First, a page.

Flag Pattern Strategy For Forex Traders
If you are looking for a simple Forex trading strategy with high-profit potential, then you have come to the right place.
The pattern is made up of 3 parts:
- An initial trend move in either direction, which forms the flagpole.
- Market consolidation after the initial move which forms the flag.
- Breakout from the consolidation and continuation of the original trend.
Why does the flag pattern work?
I’m sure you have heard the phrase “the trend is your friend” many times over. Experienced traders repeat this so often because this is the path of least resistance i.e. it is easier to trade with the trend.
Trading the flag pattern means flowing in the market’s current direction. So instead of just guessing where price will go, you wait for the market to show its hand and then wait for an opportunity to join it.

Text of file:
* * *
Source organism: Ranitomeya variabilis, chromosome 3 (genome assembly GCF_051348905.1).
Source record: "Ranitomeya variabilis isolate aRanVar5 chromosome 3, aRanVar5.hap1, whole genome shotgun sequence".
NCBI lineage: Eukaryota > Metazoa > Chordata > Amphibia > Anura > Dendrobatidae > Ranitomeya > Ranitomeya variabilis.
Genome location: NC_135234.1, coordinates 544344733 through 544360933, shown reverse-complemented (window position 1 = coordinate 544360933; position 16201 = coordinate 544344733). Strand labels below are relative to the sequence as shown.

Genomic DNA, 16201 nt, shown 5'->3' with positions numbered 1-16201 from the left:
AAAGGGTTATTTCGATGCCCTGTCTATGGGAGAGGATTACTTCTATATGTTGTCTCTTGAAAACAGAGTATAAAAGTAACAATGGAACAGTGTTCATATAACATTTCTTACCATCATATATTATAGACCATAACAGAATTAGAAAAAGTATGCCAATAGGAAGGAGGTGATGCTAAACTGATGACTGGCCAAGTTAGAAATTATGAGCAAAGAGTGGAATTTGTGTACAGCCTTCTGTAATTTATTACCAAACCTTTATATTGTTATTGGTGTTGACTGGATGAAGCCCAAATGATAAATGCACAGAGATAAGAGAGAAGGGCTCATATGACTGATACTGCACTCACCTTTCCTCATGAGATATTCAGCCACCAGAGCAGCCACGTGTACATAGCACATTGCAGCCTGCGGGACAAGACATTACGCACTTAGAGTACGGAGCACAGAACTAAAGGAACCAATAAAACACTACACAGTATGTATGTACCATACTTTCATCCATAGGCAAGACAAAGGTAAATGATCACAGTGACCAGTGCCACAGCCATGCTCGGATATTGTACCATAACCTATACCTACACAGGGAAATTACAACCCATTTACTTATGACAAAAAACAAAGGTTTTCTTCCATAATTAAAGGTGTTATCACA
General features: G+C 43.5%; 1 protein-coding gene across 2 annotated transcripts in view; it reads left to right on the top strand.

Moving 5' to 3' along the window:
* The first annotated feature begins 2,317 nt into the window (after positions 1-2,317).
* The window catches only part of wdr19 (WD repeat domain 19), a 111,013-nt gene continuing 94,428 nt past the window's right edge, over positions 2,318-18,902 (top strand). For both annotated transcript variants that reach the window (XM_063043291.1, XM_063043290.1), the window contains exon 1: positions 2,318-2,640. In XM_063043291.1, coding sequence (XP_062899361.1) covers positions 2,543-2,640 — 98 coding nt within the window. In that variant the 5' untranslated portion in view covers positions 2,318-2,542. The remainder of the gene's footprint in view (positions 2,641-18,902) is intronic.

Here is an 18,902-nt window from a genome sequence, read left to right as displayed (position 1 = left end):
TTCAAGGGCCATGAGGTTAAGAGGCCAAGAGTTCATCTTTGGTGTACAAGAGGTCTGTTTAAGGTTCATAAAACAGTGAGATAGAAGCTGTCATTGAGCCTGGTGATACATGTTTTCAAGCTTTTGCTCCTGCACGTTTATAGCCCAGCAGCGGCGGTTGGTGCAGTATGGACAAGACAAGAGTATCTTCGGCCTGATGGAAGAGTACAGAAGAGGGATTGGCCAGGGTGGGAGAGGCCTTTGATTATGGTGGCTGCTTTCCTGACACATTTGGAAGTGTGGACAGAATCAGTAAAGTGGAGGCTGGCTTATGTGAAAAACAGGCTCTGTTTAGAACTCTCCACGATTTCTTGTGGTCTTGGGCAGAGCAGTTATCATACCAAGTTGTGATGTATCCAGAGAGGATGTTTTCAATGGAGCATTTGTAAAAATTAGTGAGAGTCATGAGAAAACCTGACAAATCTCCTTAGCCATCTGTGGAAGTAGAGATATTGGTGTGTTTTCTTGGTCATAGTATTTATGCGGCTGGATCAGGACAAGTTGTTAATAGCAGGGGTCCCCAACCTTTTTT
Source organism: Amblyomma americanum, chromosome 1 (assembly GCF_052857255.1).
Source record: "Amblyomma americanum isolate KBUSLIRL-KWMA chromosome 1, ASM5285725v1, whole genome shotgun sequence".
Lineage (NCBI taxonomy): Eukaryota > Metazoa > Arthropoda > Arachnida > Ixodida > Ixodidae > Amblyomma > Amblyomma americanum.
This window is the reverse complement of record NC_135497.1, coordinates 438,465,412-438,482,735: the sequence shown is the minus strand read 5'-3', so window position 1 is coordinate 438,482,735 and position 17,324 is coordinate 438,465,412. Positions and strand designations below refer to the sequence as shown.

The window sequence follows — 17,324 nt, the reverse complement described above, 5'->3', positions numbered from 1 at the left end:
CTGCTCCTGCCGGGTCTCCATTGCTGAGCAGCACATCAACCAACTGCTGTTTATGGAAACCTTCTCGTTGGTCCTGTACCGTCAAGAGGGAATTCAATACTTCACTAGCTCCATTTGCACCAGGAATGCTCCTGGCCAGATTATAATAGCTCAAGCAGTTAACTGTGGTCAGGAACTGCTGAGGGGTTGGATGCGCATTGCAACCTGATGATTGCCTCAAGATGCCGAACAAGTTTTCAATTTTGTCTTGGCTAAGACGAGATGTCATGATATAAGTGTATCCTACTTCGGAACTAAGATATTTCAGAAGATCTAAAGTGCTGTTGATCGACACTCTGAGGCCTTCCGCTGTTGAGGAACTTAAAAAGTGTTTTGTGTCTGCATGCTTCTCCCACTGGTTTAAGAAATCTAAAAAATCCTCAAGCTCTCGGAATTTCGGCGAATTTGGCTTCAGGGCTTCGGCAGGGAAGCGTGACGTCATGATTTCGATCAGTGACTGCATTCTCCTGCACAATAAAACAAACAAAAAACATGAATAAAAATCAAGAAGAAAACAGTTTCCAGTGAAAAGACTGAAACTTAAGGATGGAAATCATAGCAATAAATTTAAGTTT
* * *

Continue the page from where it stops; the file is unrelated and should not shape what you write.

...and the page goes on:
Your chance comes when price takes a pause and then breaks out of the consolidation. Now you can join the trend without chasing after it.
No more chitter-chatter. The strategy is up next.
Side note – If you want to have a deeper understanding of flags, then check out How To Trade Flag Patterns, which describes the theory in more detail.
Flag pattern strategy
Sell trade entry
- Place the stop loss (SL) past the breakout level – In a buy trade, this would be below the consolidation’s resistance level. In a sell trade, this would be above the consolidation’s support level.
- To calculate the take profit (TP) – Use the distance from the trends previous two swing points, and set the TP a similar amount away from the breakout level.
- Trail your SL if the market makes swing highs or swing lows in your favour.
Buy trade exit
Sell trade exit
Make sure that you are always in line with the prevailing trend, otherwise you cannot make a profit trading flag patterns.
Furthermore, you should test and adjust this trading strategy further to gain an edge over the market. But remember to always keep your approach as simple as possible.
Fly your flag
Risk disclosure – Trading CFD’s carries risk, losses can exceed deposits.
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